It has many advantages for heavy high-speed service, namely, large and well-proportioned boiler, practically unlimited grate area, fire-box of favourable proportions for firing, fairly low centre of gravity, short coupling-rods, and, finally, a combination of the safe and smooth riding qualities of the fourcoupled bogie type, with great steaming capacity and moderate axle loads.
In still rarer cases both a leading and a trailing bogie have been fitted.
Per hour the resistance of the engine and tender is 33 lb per ton, and the resistance of a train of bogie coaches about 14 lb per ton.
Thus 4-4-2 represents a bogie engine with four-coupled wheels and one pair of trailing wheels, the wellknown Atlantic type; 4-2-2 represents a bogie engine with a single pair of driving-wheels and a pair of trailing wheels; 0-4-4 represents an engine with four-coupled wheels and a trailing bogie, and 4-4-o an engine with four-coupled wheels and a leading bogie.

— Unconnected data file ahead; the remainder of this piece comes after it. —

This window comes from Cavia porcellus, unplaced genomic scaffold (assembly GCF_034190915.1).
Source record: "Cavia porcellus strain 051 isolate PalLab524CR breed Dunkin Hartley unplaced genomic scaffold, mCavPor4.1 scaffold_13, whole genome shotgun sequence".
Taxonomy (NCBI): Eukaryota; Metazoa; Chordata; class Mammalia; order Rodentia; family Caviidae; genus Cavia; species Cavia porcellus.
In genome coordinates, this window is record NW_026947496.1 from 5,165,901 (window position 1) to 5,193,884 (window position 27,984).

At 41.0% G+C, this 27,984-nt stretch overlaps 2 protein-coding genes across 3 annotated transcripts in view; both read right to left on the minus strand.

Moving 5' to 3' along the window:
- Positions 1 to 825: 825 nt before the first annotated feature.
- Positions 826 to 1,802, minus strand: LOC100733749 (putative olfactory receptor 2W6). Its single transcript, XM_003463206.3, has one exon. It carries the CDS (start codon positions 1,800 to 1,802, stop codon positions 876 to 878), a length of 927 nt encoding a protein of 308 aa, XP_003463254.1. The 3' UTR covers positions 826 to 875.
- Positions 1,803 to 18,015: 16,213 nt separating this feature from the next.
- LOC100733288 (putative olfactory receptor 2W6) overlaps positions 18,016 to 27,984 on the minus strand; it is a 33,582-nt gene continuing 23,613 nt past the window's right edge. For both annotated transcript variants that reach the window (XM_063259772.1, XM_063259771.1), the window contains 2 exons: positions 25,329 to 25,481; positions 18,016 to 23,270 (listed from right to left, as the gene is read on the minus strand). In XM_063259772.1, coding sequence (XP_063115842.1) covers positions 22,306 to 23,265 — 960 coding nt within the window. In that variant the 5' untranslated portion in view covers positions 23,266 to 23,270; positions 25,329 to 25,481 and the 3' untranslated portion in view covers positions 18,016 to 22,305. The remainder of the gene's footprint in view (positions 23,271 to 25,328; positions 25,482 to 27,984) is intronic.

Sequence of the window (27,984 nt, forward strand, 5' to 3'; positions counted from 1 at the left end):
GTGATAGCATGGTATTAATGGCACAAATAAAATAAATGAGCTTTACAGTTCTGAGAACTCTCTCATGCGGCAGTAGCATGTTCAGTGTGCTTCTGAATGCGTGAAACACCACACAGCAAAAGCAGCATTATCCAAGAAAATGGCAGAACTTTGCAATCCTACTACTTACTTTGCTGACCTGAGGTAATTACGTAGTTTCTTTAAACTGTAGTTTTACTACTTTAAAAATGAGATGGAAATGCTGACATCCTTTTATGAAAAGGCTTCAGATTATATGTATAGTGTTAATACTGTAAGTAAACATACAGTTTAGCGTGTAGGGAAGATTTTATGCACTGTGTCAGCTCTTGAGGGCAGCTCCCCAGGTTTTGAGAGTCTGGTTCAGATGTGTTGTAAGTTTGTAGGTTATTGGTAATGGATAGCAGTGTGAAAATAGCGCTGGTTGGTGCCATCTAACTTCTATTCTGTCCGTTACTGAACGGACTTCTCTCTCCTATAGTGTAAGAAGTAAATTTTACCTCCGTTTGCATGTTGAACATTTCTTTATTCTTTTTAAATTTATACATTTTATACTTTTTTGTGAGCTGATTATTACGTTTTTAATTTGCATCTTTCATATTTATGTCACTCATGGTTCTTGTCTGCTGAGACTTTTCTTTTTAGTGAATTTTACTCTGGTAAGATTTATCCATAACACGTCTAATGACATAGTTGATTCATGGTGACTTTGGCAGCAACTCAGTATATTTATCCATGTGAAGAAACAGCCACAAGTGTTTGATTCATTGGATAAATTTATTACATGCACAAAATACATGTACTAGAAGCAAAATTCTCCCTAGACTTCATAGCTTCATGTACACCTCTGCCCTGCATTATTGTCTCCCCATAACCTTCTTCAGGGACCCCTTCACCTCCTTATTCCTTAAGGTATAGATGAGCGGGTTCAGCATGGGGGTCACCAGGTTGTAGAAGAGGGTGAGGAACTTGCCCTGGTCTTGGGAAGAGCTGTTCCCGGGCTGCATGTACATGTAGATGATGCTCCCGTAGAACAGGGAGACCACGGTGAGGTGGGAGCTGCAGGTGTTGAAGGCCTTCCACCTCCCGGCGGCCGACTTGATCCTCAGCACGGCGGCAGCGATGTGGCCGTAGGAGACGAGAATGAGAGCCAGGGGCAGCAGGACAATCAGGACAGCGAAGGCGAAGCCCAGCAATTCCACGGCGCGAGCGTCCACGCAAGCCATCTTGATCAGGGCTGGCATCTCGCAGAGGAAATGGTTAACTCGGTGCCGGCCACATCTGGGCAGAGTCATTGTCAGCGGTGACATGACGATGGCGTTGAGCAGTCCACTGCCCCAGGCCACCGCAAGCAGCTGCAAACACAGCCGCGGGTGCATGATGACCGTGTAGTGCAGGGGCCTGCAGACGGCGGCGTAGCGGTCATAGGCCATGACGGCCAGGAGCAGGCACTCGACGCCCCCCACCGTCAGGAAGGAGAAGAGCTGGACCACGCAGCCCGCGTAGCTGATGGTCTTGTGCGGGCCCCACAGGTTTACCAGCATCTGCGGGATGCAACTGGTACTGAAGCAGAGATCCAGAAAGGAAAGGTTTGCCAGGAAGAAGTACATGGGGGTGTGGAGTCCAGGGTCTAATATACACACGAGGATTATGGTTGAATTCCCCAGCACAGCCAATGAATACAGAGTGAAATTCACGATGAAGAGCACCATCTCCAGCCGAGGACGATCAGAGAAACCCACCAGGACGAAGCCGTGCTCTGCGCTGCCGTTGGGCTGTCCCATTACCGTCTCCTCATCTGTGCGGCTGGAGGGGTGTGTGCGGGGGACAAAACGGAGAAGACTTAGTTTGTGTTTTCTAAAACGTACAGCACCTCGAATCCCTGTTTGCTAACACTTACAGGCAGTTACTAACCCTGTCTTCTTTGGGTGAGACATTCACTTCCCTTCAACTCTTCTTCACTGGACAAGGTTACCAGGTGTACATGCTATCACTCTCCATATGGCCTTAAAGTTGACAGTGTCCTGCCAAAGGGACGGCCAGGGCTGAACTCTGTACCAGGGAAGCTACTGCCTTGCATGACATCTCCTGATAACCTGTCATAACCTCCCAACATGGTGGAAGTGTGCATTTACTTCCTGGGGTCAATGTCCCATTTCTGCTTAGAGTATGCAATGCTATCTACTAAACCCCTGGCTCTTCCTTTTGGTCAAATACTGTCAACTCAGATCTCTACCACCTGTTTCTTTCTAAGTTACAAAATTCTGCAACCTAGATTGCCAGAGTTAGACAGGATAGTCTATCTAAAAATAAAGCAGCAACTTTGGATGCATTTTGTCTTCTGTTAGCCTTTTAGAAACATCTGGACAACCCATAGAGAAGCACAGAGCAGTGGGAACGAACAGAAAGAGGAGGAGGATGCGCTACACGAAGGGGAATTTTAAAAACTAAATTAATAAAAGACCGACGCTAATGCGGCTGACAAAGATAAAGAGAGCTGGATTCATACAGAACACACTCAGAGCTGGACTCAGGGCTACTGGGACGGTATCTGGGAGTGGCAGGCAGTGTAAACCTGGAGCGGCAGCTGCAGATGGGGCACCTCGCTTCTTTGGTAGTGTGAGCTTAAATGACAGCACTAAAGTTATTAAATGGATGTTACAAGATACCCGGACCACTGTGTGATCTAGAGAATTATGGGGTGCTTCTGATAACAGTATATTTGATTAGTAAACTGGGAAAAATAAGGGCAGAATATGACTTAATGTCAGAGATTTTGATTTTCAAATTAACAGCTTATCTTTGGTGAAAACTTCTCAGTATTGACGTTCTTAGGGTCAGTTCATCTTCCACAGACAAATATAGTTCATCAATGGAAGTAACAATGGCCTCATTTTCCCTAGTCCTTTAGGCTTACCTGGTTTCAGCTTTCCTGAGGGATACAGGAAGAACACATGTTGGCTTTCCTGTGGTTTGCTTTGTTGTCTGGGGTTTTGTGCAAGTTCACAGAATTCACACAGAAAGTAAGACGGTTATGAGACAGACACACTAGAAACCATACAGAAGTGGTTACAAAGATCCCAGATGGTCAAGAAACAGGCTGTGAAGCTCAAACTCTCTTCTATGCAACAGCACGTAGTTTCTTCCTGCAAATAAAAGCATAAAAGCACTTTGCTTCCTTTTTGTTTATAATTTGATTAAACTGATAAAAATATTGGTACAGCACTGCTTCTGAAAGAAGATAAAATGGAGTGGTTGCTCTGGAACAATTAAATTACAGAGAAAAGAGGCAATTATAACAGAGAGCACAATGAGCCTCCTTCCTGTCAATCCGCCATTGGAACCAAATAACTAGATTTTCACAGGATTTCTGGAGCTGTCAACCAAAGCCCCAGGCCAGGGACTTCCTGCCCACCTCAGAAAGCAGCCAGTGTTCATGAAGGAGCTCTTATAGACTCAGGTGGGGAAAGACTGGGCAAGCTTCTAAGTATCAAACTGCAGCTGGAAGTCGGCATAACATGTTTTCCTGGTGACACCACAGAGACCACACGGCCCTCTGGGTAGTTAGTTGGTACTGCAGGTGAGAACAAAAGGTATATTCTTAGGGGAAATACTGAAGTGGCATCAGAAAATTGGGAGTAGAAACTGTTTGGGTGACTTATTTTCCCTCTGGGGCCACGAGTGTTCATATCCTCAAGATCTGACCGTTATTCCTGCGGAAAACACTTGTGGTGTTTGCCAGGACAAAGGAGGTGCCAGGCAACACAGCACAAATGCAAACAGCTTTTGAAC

Occasionally a somewhat similar type is designed with the bogie under the fire-box and a single leading axle forward under the smoke-box - an arrangement in favour for suburban tank engines.
It soon led to an increase in the length of the vehicles; thus in 1885 the Midland railway had four-wheeled bogie third-class carriages, with bodies 43 ft.
Long, holding seventy persons in seven compartments and weighing nearly 18 tons, and sixwheeled bogie composite carriages, 54 ft.
For instance, fourwheeled bogie third-class corridor carriages employed on the Midland railway at the beginning of the 10th century weighed nearly 25 tons, and had bodies measuring 50 ft.; yet they held only 36 passengers, because not only had the number of compartments been reduced to six, as compared with seven in the somewhat shorter carriage of 1885, by the introduction of a lavatory at each end, but each compartment held only 6 persons, instead of 10, owing to the narrowing of its width by the corridor.